Entry Gates can be an attractive and tasteful way to keep out unwanted
traffic. They can also identify the property and make a statement of what
lies beyond the gates.
This entry gate in Woodstock, Vermont leads to a world-class garden. Designed to keep wild deer from eating the garden, it has a very tight pattern. The garden itself provides the real plants, so the gate is done in a very impressionistic manner depicting one of the garden paths and surrounding plants. It is color-galvanized to protect it for generations and to provide shades of deep and verdigris greens for an organic feeling (© D.Gerakaris,1995).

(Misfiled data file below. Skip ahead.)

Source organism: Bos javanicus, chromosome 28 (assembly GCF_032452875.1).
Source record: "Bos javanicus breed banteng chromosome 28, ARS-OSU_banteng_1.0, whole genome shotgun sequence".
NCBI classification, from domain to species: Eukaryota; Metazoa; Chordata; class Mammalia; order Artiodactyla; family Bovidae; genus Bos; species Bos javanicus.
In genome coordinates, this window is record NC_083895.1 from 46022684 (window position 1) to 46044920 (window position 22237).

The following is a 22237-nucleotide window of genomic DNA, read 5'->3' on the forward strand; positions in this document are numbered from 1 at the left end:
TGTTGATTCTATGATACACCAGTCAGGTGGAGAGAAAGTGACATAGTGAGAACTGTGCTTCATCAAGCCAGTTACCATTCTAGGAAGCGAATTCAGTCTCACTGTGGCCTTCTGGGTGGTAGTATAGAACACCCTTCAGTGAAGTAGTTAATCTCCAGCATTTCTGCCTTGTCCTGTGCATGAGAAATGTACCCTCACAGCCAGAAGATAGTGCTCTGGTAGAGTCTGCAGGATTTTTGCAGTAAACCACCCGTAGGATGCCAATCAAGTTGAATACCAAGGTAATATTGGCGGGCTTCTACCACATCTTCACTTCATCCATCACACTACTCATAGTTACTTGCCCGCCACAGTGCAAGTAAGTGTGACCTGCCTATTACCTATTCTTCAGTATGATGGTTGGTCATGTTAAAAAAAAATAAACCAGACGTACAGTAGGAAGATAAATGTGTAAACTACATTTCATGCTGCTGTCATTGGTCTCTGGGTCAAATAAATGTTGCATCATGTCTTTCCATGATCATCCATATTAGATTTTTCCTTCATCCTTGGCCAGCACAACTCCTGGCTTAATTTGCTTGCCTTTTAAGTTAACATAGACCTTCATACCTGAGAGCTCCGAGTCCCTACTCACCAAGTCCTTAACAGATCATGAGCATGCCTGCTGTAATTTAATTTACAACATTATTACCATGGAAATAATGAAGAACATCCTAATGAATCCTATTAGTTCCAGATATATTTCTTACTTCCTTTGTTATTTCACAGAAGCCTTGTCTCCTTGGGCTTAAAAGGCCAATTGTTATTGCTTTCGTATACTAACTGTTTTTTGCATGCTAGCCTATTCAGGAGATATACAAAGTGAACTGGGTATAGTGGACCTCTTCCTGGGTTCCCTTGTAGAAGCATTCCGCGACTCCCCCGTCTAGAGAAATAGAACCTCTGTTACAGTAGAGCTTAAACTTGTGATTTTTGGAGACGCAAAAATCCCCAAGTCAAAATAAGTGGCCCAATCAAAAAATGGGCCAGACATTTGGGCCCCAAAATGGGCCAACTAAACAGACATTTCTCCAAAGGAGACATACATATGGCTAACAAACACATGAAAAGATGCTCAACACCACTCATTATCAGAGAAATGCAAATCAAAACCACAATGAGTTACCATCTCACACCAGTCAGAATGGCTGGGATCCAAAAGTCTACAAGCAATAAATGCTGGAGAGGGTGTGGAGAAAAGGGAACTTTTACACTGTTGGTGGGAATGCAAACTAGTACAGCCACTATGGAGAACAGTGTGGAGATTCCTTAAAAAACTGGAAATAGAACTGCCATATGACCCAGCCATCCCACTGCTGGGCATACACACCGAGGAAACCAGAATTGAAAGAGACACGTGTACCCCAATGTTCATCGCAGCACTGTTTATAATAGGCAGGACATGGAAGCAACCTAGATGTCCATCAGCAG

This entry gate (© 1977) on the other hand, seeks only to keep out vehicular traffic, thus the spaces between the metal can be quite large and airy to allude to the name of the property beyond - "Windswept"-.The gates pictured are but two examples of the infinite variety of gate designs that are possible. The openings in both gates measure 12 ft, the maximum size required by any vehicle that can travel on a road.This gate is made to look wider than it is by the use of stationary iron panels to the sides of the actual gates.